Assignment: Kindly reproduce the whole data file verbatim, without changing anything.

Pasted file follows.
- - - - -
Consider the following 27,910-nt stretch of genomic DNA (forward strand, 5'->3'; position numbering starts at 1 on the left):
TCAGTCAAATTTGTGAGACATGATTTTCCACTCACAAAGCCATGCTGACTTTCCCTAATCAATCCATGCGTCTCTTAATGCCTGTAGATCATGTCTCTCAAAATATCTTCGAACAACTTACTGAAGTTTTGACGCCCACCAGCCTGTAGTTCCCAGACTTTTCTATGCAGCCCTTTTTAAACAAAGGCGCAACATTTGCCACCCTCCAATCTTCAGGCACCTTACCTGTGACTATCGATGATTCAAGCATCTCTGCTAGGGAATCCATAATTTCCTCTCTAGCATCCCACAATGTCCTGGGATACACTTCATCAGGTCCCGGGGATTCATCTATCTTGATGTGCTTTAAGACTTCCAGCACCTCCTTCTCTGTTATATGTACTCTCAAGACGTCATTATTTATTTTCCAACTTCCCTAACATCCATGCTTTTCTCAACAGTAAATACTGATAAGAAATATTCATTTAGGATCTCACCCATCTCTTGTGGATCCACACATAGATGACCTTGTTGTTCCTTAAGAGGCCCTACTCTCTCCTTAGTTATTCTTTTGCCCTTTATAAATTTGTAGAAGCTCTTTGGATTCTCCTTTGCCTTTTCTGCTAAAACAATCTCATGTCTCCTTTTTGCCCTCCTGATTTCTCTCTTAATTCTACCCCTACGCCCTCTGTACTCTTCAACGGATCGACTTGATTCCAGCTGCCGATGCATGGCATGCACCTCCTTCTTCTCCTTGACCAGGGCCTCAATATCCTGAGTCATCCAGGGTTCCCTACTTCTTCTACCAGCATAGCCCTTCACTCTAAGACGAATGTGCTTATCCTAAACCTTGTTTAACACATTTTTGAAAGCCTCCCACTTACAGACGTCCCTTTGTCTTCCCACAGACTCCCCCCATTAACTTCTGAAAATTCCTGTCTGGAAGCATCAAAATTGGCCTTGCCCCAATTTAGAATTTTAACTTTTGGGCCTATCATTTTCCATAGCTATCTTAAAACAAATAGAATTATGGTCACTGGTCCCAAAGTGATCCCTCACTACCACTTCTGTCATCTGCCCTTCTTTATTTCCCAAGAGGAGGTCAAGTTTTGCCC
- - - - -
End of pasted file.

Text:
Consider the following 27,910-nt stretch of genomic DNA (forward strand, 5'->3'; position numbering starts at 1 on the left):
TCAGTCAAATTTGTGAGACATGATTTTCCACTCACAAAGCCATGCTGACTTTCCCTAATCAATCCATGCGTCTCTTAATGCCTGTAGATCATGTCTCTCAAAATATCTTCGAACAACTTACTGAAGTTTTGACGCCCACCAGCCTGTAGTTCCCAGACTTTTCTATGCAGCCCTTTTTAAACAAAGGCGCAACATTTGCCACCCTCCAATCTTCAGGCACCTTACCTGTGACTATCGATGATTCAAGCATCTCTGCTAGGGAATCCATAATTTCCTCTCTAGCATCCCACAATGTCCTGGGATACACTTCATCAGGTCCCGGGGATTCATCTATCTTGATGTGCTTTAAGACTTCCAGCACCTCCTTCTCTGTTATATGTACTCTCAAGACGTCATTATTTATTTTCCAACTTCCCTAACATCCATGCTTTTCTCAACAGTAAATACTGATAAGAAATATTCATTTAGGATCTCACCCATCTCTTGTGGATCCACACATAGATGACCTTGTTGTTCCTTAAGAGGCCCTACTCTCTCCTTAGTTATTCTTTTGCCCTTTATAAATTTGTAGAAGCTCTTTGGATTCTCCTTTGCCTTTTCTGCTAAAACAATCTCATGTCTCCTTTTTGCCCTCCTGATTTCTCTCTTAATTCTACCCCTACGCCCTCTGTACTCTTCAACGGATCGACTTGATTCCAGCTGCCGATGCATGGCATGCACCTCCTTCTTCTCCTTGACCAGGGCCTCAATATCCTGAGTCATCCAGGGTTCCCTACTTCTTCTACCAGCATAGCCCTTCACTCTAAGACGAATGTGCTTATCCTAAACCTTGTTTAACACATTTTTGAAAGCCTCCCACTTACAGACGTCCCTTTGTCTTCCCACAGACTCCCCCCATTAACTTCTGAAAATTCCTGTCTGGAAGCATCAAAATTGGCCTTGCCCCAATTTAGAATTTTAACTTTTGGGCCTATCATTTTCCATAGCTATCTTAAAACAAATAGAATTATGGTCACTGGTCCCAAAGTGATCCCTCACTACCACTTCTGTCATCTGCCCTTCTTTATTTCCCAAGAGGAGGTCAAGTTTTGCCC